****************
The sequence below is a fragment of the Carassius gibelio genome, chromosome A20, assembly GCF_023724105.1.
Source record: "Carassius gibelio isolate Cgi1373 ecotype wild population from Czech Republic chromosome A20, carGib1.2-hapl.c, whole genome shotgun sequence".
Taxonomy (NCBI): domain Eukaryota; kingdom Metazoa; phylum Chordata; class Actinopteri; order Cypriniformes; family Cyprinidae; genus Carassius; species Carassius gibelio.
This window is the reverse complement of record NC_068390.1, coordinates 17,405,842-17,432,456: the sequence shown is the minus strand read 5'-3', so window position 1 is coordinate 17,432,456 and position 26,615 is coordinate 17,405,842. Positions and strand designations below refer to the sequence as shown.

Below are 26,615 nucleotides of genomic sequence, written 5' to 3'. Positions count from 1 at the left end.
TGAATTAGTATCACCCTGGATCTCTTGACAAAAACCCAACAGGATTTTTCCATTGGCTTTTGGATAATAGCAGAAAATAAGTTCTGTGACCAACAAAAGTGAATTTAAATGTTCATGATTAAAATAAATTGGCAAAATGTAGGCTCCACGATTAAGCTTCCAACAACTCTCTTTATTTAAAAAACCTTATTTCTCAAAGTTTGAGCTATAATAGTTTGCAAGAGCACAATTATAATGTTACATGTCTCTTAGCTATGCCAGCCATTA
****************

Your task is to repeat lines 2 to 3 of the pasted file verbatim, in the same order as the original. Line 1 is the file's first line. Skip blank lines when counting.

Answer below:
Source record: "Carassius gibelio isolate Cgi1373 ecotype wild population from Czech Republic chromosome A20, carGib1.2-hapl.c, whole genome shotgun sequence".
Taxonomy (NCBI): domain Eukaryota; kingdom Metazoa; phylum Chordata; class Actinopteri; order Cypriniformes; family Cyprinidae; genus Carassius; species Carassius gibelio.